This post has been scheduled ahead of time since my internet presence will be sporadic over the next ten days or so . . . and, yes, more AI Art Generators creations . . . dinosaur creations, no less!
Here are some of the terms I used in these prompts, although the prompts were not exactly the same for the different AI Art Generators (DALL-E, Dream, MidJourney, and NightCafe):
Steampunk, Mechanical, T-Rex, in city, 3d shading, hyperrealistic, 4K uhd, hyperdetailed, photorealism, copper, Michelangelo.
So, let’s begin with DALL-E. I asked for a Michelangelo rendering of a mechanical T-Rex . . . obviously, Michelangelo put very little effort toward making these striking . . .
I think I might be able to conjure up something like that just by doodling. The next one is a little better . . .
There’s at least a bit more detail, but these still seem as if they were little more than something someone might scribble on a napkin while waiting for their Loco Moco.
. . . although this last one shows the beginning of a serious effort . . .
But, really, I wanted something more steampunk . . . so I fired Michelangelo, and went with some unknown AI artist . . .
OK, this is more like what I had in mind . . . except that, often, these AI Generators like to clip the renderings. It’s as if they can’t be bothered to switch to a wide-angle lens and are shooting with a zoom lens, making it difficult to fit the subjects in the frame.
. . or, they’re just messing with me.
I tired of those, and moved on to Dream by WOMBO . . .
As mentioned before, there are a fair number of styles one can choose. For these next renderings, I tried ink line drawings.
But, I wanted a steampunk Mechanical T-Rex rampaging through a city . . .
Hmm . . . it’s one of them chameleon T-Rex I’ve never previously heard about . . . Let me try again.
I’ll have to see (in the distant future) how to specify full-body representations of whatever subject I choose. I mean, some of these are quite good, but it would be nice to see the entire animal . . .
. . . like these offerings from MidJournal. I hired Michelangelo again and paid him a bit more so that he would put some effort into the renderings.
I found the first one interesting, so that’s the one I upscaled and evolved, although now that I look at them, the third one is also interesting.
Old Mike got the legs wrong, but then, I’m not sure he’d ever seen one. I’d have to check when dinosaurs were first discovered and studied. I think they found big bones here and there, but they attributed them to giants, I think. I believe it wasn’t until the 1800s that proper study and research began. That’s from memory . . . Nah! I looked it up.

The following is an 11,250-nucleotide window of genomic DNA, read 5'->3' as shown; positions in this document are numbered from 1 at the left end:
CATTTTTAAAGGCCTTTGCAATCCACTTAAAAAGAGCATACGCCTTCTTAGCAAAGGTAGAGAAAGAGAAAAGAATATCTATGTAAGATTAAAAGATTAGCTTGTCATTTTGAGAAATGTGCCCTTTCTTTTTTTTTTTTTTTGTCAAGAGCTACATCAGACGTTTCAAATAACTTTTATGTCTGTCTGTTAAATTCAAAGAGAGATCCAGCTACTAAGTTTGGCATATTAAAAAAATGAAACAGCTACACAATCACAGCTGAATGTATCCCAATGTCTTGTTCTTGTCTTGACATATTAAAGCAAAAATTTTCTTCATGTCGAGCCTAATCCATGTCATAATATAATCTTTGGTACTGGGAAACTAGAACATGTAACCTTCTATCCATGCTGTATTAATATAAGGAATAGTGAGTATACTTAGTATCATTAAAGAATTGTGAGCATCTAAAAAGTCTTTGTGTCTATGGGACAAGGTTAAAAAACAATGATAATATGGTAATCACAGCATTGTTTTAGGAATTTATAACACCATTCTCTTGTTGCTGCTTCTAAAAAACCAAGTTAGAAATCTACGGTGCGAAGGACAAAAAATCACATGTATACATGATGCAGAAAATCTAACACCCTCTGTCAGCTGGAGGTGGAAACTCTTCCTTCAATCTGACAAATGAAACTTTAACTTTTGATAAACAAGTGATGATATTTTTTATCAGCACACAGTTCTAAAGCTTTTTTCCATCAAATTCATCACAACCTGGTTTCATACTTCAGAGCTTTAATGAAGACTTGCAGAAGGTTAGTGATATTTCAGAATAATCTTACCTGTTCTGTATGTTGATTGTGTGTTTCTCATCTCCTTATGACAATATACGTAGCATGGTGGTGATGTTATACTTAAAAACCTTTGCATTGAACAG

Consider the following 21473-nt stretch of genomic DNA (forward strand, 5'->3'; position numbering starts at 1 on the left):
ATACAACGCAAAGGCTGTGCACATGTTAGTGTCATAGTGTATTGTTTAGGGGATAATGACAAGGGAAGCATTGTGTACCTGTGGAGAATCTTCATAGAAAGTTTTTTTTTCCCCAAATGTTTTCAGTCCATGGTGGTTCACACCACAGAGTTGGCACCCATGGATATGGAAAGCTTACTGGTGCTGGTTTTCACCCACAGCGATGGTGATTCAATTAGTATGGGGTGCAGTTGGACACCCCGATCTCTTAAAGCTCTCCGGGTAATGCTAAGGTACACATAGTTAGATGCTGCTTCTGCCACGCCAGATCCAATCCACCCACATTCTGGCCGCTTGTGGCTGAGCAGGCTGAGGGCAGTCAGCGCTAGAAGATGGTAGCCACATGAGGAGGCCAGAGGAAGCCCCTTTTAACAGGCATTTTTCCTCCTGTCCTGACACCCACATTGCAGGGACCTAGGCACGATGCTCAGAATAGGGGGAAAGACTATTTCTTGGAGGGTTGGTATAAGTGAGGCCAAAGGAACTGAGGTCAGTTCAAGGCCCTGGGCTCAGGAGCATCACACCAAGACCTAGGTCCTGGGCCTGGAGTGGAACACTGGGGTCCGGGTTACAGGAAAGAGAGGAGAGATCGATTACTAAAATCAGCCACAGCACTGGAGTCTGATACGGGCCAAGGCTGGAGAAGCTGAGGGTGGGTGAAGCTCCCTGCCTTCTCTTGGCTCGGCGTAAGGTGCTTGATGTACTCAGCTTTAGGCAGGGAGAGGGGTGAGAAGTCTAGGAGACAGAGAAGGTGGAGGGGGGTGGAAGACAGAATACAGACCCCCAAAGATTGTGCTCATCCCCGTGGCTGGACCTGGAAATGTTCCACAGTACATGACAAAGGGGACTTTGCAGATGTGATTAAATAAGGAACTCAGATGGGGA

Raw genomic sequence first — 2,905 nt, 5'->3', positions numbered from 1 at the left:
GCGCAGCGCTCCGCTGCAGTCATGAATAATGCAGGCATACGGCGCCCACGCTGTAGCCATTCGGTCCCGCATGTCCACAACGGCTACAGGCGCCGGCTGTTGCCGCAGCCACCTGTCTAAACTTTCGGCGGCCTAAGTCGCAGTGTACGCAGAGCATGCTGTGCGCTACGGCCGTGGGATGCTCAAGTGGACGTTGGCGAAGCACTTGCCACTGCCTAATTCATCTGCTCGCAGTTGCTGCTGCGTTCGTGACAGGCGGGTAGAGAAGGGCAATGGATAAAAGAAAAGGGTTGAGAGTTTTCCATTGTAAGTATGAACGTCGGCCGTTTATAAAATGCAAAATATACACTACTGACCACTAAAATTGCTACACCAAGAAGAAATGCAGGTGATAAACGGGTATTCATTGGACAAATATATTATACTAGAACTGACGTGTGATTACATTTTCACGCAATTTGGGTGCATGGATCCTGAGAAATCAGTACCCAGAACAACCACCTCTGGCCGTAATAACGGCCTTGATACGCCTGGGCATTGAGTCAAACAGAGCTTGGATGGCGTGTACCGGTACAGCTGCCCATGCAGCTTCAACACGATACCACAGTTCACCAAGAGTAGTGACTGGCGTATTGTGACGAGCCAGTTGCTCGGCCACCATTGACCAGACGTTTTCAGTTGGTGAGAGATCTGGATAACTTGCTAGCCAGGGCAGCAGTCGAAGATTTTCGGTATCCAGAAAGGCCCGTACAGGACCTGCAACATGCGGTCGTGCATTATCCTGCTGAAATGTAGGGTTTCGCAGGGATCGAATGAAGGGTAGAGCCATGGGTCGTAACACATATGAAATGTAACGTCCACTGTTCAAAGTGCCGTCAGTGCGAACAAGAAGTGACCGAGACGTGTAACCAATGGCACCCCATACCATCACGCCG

Lastly, I turned to NighCafe. Ever since they added their Stable Diffusion algorithm, I’ve been impressed with their renderings. They went from being one of my least used platforms to competing with MidJournal for most anticipated renderings.
They did not disappoint . . . here are those concepts on their own. By the way, almost all of the renderings start out life as small and fuzzy . . . but, rather than upgrade them on the sites, I download them and run them through Topaz GigaPixel to scale them anywhere from 2X to 6X depending on the size of the original.
For comparison, here’s the original of the above as downloaded from the site . . .
That’s 832 x 448 pixels . . . in contrast, the one above it is 4992 x 2698. Of course, if you click on it, you’ll get a smaller version (1600 x 862 pixels), but the original can be viewed in the SmugMug Gallery HERE. Meanwhile, here are the other three . . .
A novel concept, that last one . . . I suppose if you’re going to make a mechanical T-Rex, might as well make a two-headed version.
I liked those enough to spend some credits for another set of four . . . .
For them who prefer a slideshow instead of going to SmugMug, I suggest running it full-screen.
That’s it. This post has ended . . . except for the stuff below.
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